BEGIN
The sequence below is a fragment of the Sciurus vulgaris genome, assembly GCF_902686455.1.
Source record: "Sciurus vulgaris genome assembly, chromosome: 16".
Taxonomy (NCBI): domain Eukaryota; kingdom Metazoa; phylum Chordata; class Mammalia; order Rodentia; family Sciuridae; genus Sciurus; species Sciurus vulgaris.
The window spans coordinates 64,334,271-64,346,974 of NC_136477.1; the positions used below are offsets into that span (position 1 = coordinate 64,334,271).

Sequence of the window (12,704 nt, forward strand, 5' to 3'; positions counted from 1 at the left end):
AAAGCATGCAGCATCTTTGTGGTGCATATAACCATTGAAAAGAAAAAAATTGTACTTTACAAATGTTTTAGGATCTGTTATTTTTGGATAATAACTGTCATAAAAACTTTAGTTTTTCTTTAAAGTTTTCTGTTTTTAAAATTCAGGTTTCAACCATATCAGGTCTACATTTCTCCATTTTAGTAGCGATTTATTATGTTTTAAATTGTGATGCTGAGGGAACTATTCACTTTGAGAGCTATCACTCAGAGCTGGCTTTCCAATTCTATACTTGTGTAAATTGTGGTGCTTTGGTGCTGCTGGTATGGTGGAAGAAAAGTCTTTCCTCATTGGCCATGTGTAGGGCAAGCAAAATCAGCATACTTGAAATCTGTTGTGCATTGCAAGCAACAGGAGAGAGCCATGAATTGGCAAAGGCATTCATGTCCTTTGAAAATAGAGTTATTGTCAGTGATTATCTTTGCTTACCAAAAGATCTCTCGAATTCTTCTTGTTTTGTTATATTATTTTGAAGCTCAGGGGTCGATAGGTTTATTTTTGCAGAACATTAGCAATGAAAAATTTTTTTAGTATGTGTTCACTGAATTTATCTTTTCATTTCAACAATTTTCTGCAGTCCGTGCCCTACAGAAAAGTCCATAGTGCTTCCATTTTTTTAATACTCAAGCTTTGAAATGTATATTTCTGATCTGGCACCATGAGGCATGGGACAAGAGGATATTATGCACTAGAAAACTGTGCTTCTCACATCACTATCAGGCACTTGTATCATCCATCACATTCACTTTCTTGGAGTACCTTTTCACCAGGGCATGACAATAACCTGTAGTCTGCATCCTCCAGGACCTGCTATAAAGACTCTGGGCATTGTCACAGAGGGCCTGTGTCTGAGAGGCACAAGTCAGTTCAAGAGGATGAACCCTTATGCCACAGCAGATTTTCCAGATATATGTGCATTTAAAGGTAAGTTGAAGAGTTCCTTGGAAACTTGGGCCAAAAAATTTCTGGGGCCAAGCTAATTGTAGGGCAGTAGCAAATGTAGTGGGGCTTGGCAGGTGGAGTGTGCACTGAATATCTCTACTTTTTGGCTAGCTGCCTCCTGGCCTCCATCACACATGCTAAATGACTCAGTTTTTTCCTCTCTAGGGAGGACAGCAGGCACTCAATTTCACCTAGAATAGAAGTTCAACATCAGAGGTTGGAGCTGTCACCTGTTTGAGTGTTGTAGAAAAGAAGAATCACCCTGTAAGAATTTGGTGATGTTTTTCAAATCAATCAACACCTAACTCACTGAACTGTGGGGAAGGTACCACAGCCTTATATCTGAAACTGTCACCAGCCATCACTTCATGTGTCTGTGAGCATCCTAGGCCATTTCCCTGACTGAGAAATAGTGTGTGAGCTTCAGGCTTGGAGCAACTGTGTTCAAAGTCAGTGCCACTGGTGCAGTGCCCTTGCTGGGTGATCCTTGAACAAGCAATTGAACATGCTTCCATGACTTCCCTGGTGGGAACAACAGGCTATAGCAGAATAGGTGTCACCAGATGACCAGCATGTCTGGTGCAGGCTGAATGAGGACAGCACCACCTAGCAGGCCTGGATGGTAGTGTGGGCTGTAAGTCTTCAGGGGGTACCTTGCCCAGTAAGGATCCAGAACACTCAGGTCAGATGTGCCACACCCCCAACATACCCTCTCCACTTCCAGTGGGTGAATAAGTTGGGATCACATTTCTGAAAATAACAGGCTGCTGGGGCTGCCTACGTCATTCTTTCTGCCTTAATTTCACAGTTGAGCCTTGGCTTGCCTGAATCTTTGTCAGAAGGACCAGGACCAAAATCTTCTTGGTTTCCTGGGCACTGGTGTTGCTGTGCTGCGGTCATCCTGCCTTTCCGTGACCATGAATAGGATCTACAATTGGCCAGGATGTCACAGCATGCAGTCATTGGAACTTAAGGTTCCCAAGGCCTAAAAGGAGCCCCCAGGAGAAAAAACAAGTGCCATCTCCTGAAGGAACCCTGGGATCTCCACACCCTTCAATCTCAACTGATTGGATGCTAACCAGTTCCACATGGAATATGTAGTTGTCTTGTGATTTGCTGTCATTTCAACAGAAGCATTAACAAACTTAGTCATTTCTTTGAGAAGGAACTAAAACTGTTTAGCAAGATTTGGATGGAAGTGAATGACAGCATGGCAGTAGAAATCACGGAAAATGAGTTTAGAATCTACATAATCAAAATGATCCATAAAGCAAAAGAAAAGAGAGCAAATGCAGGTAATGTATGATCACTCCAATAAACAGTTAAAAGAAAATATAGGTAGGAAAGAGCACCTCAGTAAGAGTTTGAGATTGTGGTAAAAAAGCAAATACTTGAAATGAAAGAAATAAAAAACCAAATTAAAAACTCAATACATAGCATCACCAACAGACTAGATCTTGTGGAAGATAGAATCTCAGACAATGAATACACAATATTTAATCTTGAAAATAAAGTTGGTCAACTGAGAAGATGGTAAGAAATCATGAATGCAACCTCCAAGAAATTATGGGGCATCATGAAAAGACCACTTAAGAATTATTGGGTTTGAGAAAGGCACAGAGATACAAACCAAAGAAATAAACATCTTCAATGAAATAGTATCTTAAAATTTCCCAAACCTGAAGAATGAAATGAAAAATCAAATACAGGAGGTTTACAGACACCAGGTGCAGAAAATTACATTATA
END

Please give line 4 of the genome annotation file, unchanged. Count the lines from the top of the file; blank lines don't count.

The window spans coordinates 64,334,271-64,346,974 of NC_136477.1; the positions used below are offsets into that span (position 1 = coordinate 64,334,271).